R v Alcorn, 2015 ABCA 182

The accused hung a cat by his/her hind legs from the rafters in his garage and cut the throat so that it bled out on the accused’s girlfriend who was positioned below as part of a sexual ritual. The accused pleaded guilty and was sentenced to a total of 24 months imprisonment (20 months for animal cruelty, 3 months for sexual assault, 1 month for breach of recognizance), and a prohibition from owning an animal or bird. The accused appealed on the basis that the sentencing judge erred in using a pre-trial fitness assessment report to determine the circumstances of the offences that allegedly contained a “major amplification in character and in particulars”.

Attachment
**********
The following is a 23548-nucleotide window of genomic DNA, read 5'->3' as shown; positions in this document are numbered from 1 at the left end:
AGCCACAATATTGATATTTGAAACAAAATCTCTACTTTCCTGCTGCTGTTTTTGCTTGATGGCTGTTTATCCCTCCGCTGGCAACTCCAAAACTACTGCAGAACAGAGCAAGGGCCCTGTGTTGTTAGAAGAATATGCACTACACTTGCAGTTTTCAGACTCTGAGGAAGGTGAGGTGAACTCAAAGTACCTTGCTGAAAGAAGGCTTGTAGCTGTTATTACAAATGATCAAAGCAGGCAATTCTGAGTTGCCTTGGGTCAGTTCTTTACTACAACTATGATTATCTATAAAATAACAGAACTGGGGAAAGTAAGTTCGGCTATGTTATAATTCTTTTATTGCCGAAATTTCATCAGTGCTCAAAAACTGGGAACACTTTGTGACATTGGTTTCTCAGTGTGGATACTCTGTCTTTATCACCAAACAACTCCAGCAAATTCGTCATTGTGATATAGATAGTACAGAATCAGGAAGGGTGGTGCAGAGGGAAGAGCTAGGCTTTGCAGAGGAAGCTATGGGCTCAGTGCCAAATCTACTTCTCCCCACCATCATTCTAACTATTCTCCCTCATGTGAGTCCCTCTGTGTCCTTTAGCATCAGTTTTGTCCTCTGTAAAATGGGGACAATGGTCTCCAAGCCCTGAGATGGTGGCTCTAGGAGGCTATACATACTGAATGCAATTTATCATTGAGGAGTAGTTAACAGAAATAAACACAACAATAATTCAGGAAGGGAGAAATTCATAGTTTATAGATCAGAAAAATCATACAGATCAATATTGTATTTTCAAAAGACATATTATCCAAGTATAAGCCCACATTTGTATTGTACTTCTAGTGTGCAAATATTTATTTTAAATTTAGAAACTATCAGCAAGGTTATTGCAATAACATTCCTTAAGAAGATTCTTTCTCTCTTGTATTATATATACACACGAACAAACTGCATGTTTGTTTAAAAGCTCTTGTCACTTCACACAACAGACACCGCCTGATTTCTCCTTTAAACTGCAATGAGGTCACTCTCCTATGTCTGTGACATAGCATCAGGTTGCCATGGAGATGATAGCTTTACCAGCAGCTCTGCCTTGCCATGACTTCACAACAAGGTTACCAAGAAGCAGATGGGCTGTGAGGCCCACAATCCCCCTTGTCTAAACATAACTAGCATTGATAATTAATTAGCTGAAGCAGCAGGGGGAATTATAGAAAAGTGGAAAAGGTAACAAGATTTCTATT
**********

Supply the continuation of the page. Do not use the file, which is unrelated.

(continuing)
The court ultimately upheld the sentencing judge’s sentence on the basis of denunciation and deterrence in light of the motive of self-gratification, sadism and premeditation of the offence. The sentence was on the higher end of the range of sentences for animal cruelty but the court stated that this was by no means a cap.

The court referred to the decision of Fraser CJA dissenting in Reece v Edmonton that “a civilized society should show reasonable regard for vulnerable animals” and concluded that sentient animals are not objects.